After defendants' arrest and the search and seizure of the articles, they were indicted for criminal abortion. Trial of the case began on June 6, 1961 and was concluded 23 days thereafter, on June 29, 1961. On June 19, 1961 the United States Supreme Court decided Mapp v. Ohio, 367 U.S. 643, 81 S. Ct. 1684, 6 L. Ed. 2 d 1081 (1961), which held that the rule which excludes in federal criminal trials evidence obtained by means of illegal search and seizure is binding on state courts as well in such cases. The following afternoon, June 20, 1961, when the assistant prosecutor began interrogating Dr. Doyle respecting service of the search warrant, defendants' counsel stipulated that the search and seizure were lawful and not being questioned. The assistant prosecutor then said: "Therefore, I will not pursue it any further." Although the trial continued for 9 days thereafter, during which time the press of the nation devoted much space and comment to Mapp, defense counsel made no effort to withdraw from his stipulation or to seek any relief under the new search and seizure doctrine.

[40 NJ Page 323]

At no time from June 29, the date of conviction, to September 15, 1961, the date of sentence, was an application made to the trial court for a new trial because of the impact of Mapp. When the appeal was taken to the Appellate Division, however, a reversal was sought on the ground that the articles seized and introduced in evidence violated the Fourth and Fourteenth Amendments of the Federal Constitution within the meaning of Mapp. In that connection, however, the affidavit of the Bergen County detective on the basis of which the search warrant was issued was not included in defendants' appendix, nor was any specific attack made in the brief on the sufficiency of the allegations of probable cause appearing therein. The affidavit was added to the supplemental appendix filed in this court, and for the first time defendants argued that its factual allegations were inadequate to establish probable cause for the issuance of a search warrant.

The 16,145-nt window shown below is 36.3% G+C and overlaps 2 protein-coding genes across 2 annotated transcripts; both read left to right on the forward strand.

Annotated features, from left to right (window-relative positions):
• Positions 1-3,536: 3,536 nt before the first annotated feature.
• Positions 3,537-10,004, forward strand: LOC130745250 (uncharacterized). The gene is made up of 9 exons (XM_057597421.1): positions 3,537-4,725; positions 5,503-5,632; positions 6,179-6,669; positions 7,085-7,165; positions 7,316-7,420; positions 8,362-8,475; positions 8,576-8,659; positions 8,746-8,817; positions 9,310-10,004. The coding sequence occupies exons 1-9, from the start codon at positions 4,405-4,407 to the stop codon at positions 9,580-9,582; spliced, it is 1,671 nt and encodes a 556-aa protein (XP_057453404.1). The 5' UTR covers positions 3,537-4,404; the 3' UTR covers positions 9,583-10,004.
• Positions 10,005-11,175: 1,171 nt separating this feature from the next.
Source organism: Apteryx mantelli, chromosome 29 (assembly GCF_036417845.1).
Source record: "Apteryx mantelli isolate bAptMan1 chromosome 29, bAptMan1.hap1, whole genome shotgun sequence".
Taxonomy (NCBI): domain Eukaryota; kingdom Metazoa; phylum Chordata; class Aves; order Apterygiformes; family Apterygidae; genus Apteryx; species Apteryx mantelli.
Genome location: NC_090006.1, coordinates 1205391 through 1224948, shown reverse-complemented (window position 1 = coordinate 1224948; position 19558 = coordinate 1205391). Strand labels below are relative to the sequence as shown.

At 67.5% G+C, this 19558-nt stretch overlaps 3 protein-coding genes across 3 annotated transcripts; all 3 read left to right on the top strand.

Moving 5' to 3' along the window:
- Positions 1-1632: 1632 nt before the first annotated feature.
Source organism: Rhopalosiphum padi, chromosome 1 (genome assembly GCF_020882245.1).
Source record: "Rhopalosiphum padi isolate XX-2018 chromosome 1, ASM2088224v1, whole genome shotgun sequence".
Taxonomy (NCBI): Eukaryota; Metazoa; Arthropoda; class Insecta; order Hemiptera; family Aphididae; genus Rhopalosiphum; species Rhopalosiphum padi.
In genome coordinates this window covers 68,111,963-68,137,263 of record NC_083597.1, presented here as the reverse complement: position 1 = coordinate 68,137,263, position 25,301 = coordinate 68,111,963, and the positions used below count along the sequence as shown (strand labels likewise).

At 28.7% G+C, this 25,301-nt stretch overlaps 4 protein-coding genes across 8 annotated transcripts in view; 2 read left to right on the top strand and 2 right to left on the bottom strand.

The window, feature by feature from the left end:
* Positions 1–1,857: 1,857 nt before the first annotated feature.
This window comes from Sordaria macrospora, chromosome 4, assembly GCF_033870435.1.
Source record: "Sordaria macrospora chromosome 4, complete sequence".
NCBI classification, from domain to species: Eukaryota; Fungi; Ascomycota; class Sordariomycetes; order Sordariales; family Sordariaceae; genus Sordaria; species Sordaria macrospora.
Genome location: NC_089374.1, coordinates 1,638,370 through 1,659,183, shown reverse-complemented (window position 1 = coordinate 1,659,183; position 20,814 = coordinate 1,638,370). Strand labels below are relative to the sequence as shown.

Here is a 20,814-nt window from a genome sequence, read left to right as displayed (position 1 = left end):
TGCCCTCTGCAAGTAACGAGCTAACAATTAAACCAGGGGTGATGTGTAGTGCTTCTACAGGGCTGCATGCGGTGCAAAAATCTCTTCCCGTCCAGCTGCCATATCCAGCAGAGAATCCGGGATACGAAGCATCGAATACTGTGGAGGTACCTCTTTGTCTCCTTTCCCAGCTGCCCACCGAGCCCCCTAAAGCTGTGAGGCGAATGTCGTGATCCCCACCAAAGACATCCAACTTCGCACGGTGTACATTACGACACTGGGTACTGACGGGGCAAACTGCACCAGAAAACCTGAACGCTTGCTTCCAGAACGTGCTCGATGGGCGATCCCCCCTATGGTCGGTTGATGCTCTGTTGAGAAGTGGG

The Appellate Division concluded it was unnecessary to decide the question because in its view, even if the articles admitted in evidence were obtained by an illegal search and seizure, on the whole record of the trial they were not sufficiently prejudicial to constitute reversible error. Our review of the evidence satisfies us that the articles, particularly the drugs and the contents of the garbage pail, if not evidential, were substantially detrimental to the defense and carried such inculpatory inferences in the light of the other proof in the case as to necessitate a finding of prejudice, if there was error. It follows, therefore, that consideration must be given to the claim of illegal search and seizure.